We foresaw the improvement (a 6-3 record), as no team rose more in our preseason roster-adjusted RV rankings than the Pirates (23rd after finishing 30th a year ago). But shortstop Oneil Cruz suffered a fractured ankle on Sunday, and the injury that will sideline him for four months appears disastrous when combined with a pitching staff that faces growing pains. The positives: Bryan Reynolds is mashing like few others this season, and Carlos Santana and Andrew McCutchen were strong offseason additions given their sneaky-good RV+ of 128 and 115, respectively, last year. David Bednar, the team’s 2022 All-Star, continues to close out wins with a 227 whiff+ that leads the majors among those who have worked at least three innings. Still, our model gives the Pirates a .498 expected winning percentage the rest of the way.
Tampa Bay Rays
Granted, a team that wins its first nine games by four or more runs – which hasn’t happened since the 1884 St. Louis Maroons – is due for some rough patches. Wander Franco is healthy again and raking alongside Randy Arozarena for the Rays, who rank a surprising second in team raw value+ (148.2) behind the Los Angeles Dodgers. Shane McClanahan, Drew Rasmussen, Jeffrey Springs and Zach Eflin each went 2-0 and combined on a 1.10 ERA and 0.76 WHIP through their first two turns of the rotation, which also ranks second in RV- (58.8) behind the Minnesota Twins. But our 13th-ranked team in the preseason has played the Detroit Tigers, Washington Nationals and Oakland A’s, our 26th-, 29th- and 30th-ranked teams heading into the season.
Jo Adell, Los Angeles Angels
Let’s jump to Triple-A in case you haven’t followed Adell’s streak of home runs in six straight games – seven overall blasts – with the Albuquerque Isotopes. There’s no obvious starting spot if baseball’s hottest hitter is called up to the Angels, but they’ll find one if the home run barrage continues. Baseball’s No. 6 prospect to open the decade, the 24-year-old Adell has little left to prove in the minors, but he’s batted only .215 with 194 strikeouts in 522 at-bats with the Angels since 2020. Adding to the scenario: 12 strikeouts during the six-game homer streak.
Five Who Will Turn It Around
Hunter Greene, Cincinnati Reds
At 23, the Reds’ youngest opening-day starter since 1980 has been hurt by walks – first by a reliever who worked behind him on opening day, then by his own doing against the Philadelphia Phillies. If Greene improves his command (he was right around the league average with a 102 command+ in 2022), there are plenty of strong numbers to build on. While he surrendered 24 home runs in 125.2 innings as a rookie last year, only two came across his final 47 innings, and he gave up just one in the first eight innings this season while also striking out 13 batters. On opening day, the right-hander threw 44 pitches at 100-plus mph while the rest of the majors combined for 38.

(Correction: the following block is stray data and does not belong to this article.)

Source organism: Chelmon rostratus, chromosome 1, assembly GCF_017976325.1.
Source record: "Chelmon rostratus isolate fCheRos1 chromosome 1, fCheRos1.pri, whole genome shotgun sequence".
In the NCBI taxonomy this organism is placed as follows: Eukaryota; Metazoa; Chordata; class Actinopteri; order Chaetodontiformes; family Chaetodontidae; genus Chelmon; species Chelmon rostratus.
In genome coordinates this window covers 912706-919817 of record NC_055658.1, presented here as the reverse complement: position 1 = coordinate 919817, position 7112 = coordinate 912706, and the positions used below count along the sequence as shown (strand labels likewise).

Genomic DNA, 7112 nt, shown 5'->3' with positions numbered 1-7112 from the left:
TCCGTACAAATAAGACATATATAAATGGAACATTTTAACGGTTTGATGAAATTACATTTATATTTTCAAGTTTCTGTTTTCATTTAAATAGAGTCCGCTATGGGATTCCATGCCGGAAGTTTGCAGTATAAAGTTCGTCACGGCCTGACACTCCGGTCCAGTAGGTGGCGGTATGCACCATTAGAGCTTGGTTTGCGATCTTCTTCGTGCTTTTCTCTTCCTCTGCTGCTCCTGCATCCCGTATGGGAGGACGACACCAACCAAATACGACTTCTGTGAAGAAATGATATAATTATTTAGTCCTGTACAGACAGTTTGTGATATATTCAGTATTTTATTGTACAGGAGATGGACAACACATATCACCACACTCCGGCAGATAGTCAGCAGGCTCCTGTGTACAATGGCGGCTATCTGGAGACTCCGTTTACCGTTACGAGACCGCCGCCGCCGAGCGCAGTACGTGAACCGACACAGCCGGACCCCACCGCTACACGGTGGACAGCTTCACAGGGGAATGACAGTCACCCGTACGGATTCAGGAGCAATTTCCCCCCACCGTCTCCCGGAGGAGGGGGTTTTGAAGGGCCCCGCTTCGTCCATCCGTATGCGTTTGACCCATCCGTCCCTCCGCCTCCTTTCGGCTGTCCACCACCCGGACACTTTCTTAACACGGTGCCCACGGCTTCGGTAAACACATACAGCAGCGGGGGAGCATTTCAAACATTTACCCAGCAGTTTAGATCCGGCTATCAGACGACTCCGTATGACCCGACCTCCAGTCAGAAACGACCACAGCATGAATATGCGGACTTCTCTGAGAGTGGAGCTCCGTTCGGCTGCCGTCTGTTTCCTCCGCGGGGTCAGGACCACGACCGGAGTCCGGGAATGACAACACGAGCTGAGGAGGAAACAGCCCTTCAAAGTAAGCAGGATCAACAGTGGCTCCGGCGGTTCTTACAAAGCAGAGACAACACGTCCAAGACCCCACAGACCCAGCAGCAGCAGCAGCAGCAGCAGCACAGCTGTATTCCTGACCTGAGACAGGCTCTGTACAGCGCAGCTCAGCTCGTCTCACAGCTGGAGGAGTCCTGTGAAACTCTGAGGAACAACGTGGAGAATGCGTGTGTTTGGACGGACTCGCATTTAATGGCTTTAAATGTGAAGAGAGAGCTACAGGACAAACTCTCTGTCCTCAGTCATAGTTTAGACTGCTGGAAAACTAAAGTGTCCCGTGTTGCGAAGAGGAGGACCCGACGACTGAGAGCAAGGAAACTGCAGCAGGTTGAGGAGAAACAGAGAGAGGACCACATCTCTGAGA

Bobby Witt Jr., Kansas City Royals
Starting with a .143 batting average, two home runs, four RBIs and one stolen base through 10 games is not what anybody had in mind following Witt’s exceptional rookie season in which he was one of only two players to collect at least 20 home runs and 30 stolen bases. He owns an 85 RV+ early on after finishing close to the league average with a 94 mark in 2022. But note he had similar numbers last April, hitting .128 with zero home runs, three RBIs and one swipe through his first 10 games.
Houston Astros Bullpen
Closer Ryan Pressly is coming off a 33-save season, but he didn’t have an opportunity in the defending World Series champion’s 4-6 start because the set-up pitchers blew three of their first five chances. Their effectiveness is bound to climb quickly given it’s the same core of Bryan Abreu, Rafael Montero, Hector Neris and Ryan Stanek working in front of Pressly, and the Astros bullpen’s 76.9 RV- was second in the majors last season. Pressly, however, isn’t missing as many bats as he’s used to with a 72 whiff+ early on after posting a 134 mark last season.
Injuries to sluggers Bryce Harper, Rhys Hoskins and Darick Hall explain why the reigning NL champions are tied for the fourth-fewest home runs (seven) and have scored the fifth-fewest runs (30) in the majors, but the pitching is surely more at fault. High-leverage relievers Seranthony Dominguez, Craig Kimbrel and Gregory Soto have combined to allow 16 earned runs in 11.1 innings. Aces Aaron Nola, who led the NL with a 64 RV- last season, and Zack Wheeler, who had a 1.02 WHIP in his first two seasons in Philadelphia, are due to get into a groove after sluggish starts. The Phillies rank just 25th in baseball in team RV+ (offense) and 15th in team RV- (pitching).
Team USA Pitchers
Colorado Rockies lefty Kyle Freeland (2-0, 0.00 ERA) is the exception among the five pitchers who logged the most innings for Team USA in the World Baseball Classic. St. Louis’ Adam Wainwright has since been sidelined by injury, while Cardinals teammate Mikes Mikolas’ .413 BAA is the worst among qualifiers. But Mikolas has 12 Ks against one walk, and his 7.56 hits allowed per nine innings last year were a career high. Arizona’s Merrill Kelly’s 1.14 WHIP a year ago has ballooned to 1.82, but his first two starts were against the Dodgers, who have owned him in his career. Lance Lynn of the Chicago White Sox has allowed four home runs in 10 innings, but note he posted a 1.09 WHIP over the 2020-22 seasons.